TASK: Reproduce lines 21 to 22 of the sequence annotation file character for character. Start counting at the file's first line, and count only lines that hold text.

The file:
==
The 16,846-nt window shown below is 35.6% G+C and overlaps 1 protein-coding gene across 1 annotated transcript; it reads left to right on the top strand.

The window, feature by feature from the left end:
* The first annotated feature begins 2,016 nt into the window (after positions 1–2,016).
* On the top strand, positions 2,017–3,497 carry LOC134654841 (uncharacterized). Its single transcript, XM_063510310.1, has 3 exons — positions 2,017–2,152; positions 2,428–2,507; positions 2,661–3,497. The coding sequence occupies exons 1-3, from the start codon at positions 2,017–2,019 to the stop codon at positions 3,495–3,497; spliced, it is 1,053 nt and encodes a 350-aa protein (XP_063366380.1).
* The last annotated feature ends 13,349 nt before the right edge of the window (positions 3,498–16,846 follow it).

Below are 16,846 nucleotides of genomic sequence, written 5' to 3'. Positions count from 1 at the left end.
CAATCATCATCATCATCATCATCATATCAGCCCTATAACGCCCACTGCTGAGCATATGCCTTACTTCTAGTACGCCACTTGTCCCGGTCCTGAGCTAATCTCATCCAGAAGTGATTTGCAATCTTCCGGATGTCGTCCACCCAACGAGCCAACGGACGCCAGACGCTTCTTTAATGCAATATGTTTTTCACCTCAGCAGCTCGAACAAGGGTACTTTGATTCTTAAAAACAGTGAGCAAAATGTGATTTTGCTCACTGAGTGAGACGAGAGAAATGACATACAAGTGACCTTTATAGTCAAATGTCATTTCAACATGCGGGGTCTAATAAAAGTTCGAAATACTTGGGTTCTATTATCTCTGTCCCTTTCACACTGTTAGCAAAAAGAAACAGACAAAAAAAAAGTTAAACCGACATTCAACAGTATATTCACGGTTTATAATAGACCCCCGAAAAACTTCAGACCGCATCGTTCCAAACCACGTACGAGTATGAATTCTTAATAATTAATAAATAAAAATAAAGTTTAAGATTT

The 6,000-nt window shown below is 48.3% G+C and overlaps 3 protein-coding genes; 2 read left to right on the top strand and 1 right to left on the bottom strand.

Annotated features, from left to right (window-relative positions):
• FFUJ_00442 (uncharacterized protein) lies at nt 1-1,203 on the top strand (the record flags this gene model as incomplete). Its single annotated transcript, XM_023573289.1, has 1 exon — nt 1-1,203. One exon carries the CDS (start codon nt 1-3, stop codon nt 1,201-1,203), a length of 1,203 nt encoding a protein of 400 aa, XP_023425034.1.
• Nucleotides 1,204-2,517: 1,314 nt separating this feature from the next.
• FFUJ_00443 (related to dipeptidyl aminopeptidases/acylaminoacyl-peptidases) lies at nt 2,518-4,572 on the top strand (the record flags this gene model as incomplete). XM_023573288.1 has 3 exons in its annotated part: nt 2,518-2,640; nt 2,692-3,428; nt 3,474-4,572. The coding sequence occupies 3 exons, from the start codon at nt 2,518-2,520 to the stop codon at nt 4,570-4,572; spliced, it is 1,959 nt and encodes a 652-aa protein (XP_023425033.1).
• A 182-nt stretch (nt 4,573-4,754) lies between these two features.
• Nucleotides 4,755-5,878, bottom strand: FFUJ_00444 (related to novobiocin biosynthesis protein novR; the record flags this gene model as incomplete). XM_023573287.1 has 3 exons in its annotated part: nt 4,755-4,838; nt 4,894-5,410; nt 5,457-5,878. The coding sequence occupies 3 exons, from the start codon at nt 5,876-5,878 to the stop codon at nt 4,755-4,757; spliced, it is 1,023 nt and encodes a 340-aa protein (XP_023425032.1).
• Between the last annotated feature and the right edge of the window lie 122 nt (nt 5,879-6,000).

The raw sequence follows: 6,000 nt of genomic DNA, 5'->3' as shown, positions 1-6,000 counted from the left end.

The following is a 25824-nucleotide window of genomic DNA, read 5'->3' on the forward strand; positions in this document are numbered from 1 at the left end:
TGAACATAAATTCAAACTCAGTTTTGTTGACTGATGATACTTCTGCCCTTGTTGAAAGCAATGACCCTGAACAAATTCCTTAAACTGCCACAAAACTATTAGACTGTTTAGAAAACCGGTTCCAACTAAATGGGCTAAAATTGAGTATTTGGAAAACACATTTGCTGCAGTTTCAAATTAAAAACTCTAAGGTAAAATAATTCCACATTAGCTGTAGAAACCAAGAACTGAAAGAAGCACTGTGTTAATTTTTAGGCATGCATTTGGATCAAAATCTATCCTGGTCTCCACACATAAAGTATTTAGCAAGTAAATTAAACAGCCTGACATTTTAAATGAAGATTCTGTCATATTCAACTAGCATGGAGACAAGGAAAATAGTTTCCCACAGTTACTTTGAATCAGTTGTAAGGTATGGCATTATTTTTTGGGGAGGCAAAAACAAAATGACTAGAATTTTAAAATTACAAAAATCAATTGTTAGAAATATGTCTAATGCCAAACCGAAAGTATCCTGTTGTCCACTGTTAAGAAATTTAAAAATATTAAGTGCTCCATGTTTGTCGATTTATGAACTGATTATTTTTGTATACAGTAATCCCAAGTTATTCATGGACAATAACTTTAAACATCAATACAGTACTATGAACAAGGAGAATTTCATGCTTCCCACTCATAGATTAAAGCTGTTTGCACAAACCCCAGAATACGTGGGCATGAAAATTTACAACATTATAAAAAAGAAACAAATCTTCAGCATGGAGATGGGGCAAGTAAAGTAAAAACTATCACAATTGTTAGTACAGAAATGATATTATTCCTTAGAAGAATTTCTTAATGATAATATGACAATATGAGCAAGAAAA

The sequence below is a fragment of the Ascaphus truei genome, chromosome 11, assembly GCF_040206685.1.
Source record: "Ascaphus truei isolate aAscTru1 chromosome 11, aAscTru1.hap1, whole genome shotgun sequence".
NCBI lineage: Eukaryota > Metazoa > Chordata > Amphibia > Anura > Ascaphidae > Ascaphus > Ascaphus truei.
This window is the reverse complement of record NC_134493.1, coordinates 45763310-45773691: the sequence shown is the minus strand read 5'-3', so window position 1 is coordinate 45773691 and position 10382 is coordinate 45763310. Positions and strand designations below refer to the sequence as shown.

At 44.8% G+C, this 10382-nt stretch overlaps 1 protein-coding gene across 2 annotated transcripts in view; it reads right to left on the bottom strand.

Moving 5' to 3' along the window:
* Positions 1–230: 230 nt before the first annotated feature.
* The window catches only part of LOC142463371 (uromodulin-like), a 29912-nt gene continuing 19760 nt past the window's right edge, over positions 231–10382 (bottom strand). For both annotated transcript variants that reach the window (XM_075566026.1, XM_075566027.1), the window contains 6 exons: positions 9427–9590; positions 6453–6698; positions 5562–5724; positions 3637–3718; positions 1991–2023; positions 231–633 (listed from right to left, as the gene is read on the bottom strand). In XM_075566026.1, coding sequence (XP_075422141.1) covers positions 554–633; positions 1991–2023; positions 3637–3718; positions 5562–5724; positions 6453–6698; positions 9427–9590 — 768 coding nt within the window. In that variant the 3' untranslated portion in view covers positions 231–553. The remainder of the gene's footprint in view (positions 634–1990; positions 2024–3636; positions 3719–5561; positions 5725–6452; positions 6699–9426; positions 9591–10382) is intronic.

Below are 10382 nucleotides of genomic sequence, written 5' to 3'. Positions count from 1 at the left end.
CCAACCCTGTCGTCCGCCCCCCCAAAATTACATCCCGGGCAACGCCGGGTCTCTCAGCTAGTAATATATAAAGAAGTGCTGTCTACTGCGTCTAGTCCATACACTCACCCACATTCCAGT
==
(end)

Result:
NCBI lineage: Eukaryota > Metazoa > Chordata > Amphibia > Anura > Ascaphidae > Ascaphus > Ascaphus truei.
This window is the reverse complement of record NC_134493.1, coordinates 45763310-45773691: the sequence shown is the minus strand read 5'-3', so window position 1 is coordinate 45773691 and position 10382 is coordinate 45763310. Positions and strand designations below refer to the sequence as shown.